Welding School: What Could I Learn? What Do I Need to Know?

Are you interested in pursuing a career in welding? If so, then you have some exciting days ahead of you. Welding is a great career choice for those individuals who enjoy working with their hands and get a sense of accomplishment out of building and repairing things.

The United States isn’t just one of the biggest producers of manufactured goods, but it also has the largest transportation network and among the most populated cities. All of this is to say that if you want to weld, then there are many things waiting to be welded. But before you jump into a welding career, the first thing to do is head on over to welding school where you can get the proper training and certification.

The Basics of Formal Welding Programs & What They Teach Students

A formal welding school provides a robust education that includes both technical skills as well as more ‘soft’ skills designed to help students succeed in the workplace. Think of it as a good mix of theory, technical expertise, and practice — lots, and lots of practice. The following are a look at some general program lessons you can expect to experience when enrolled in a formal welding program:

  • Welding plates and piping across multiple positions and conditions. In the real world, you rarely get to choose the position of what you need to weld — meaning don’t be surprised if you find yourself welding in some pretty awkward, uncomfortable, and tight spaces. A welding program will teach you how to best approach different welding positions and the techniques you want to use in each in order to get the welds done safely and efficiently.
  • Lessons in all of the major welding process. One of the big advantages of going through a formal education process over trying to learn on the job is that you won’t just learn how to weld in one process or for one job. Rather, great welding schools will teach students across all four of the major welding processes — GMAW, GTAW, SMAW, and Flux Core Arc Welding. Different industries will use different processes and thus by learning all of the processes, students become more informed and versatile once they enter the job market.
  • Key industry-related soft skills. Succeeding in the workplace takes more than just the ability to form good welds. In most welding careers, you are going to be working with others but also be expected to work independently. During a formal welding program, students will also encounter lessons that help them to develop skills in communicating clearly about technical tasks, how to write and read technical pieces describing what a job entails, and how best to work in a group welding project.
  • Advanced math. To expand on that technical writing, it is important for students to come ready to develop and advance their math skills. Welders must have a solid understanding of fractions, decimals, geometry, and trigonometry as welding frequently requires the measurement of angles and cutting pipes and welding at the right degree seams to create solid joints. Over the course of a formal welding program, students will also learn the properties of different types of metals and how to best approach each when welding.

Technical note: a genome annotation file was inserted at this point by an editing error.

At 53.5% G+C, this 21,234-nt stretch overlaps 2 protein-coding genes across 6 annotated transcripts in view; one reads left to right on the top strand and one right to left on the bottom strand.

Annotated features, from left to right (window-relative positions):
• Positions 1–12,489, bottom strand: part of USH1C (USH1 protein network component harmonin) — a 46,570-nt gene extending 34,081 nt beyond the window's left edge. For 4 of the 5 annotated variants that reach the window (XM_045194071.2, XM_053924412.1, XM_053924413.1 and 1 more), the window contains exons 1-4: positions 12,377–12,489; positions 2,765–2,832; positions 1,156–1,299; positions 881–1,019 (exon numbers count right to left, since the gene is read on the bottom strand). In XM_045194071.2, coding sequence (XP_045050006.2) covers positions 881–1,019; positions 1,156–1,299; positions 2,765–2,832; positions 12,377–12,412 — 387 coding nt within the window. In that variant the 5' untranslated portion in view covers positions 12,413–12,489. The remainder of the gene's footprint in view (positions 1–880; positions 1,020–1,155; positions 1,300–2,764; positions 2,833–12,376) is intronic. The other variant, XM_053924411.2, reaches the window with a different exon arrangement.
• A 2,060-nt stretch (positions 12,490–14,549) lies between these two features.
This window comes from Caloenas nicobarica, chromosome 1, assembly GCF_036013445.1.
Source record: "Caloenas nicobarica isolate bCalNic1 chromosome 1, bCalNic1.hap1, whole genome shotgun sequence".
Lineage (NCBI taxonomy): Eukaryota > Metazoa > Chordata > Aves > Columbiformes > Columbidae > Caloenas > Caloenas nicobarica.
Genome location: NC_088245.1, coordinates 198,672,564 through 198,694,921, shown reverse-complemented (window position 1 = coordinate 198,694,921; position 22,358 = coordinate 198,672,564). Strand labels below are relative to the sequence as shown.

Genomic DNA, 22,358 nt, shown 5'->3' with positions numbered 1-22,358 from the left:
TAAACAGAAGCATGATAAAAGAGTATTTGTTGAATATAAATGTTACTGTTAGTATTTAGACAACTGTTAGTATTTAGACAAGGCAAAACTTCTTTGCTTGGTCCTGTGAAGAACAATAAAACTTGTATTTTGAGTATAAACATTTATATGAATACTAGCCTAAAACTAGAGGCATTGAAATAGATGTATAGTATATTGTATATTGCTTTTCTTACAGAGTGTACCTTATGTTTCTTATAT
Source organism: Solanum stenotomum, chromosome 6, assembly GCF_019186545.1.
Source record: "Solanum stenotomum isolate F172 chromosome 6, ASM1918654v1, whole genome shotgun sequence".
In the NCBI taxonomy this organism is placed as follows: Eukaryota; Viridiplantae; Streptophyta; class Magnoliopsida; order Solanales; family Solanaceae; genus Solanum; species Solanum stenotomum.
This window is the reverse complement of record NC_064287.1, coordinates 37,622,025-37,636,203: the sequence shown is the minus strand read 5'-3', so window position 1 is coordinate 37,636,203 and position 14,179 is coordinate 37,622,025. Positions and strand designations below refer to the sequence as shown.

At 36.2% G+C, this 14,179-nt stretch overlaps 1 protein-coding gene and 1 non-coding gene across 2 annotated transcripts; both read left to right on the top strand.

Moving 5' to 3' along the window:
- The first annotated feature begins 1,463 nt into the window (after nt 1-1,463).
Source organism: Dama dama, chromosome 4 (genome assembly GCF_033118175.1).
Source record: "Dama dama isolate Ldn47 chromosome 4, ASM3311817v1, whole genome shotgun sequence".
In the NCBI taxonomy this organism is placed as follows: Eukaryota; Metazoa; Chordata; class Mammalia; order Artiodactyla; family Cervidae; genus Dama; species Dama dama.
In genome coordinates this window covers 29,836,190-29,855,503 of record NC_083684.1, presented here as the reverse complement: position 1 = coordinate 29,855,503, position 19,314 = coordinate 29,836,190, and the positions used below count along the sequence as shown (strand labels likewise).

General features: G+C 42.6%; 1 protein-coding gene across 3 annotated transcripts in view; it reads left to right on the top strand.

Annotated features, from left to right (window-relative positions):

What to Know Before You Enroll in a Formal Welding Program

The most important trait a person can have or develop before enrolling in a formal welding program is a dedication to practice. Most programs will have open shop hours and large periods of class in which you will have time to practice different welds and processes. Some students will come in and use this time to socialize or do anything other than practice.

But if you use every extra minute you have to practice those welding fundamentals and build on those welding fundamentals, then you will both develop a solid welding skillset and earn much-desired recognition from your professors who will go on and make those first career recommendations.

Remember, Michael Jordan didn’t make the varsity basketball team when he first tried out, but after failing he became renown — from then and onto the end of his career — for being the first person in the gym practicing and the last one to leave. Having that same type of dedication during your time at welding school will likewise put you far above the rest.

Are You Ready to Begin a Career in Welding? Contact Advanced Technology Institute Today

If you love working with your hands and want a career with which you can go anywhere — and we do mean anywhere — then you should consider pursuing a degree in welding. At Advanced Technology Institute, we’re proud to offer a unique Associate of Occupational Science in Maritime Welding Technology with Service Management degree that offers a robust curriculum in order to best prepare students for the workforce. Learn more by contacting a representative today.

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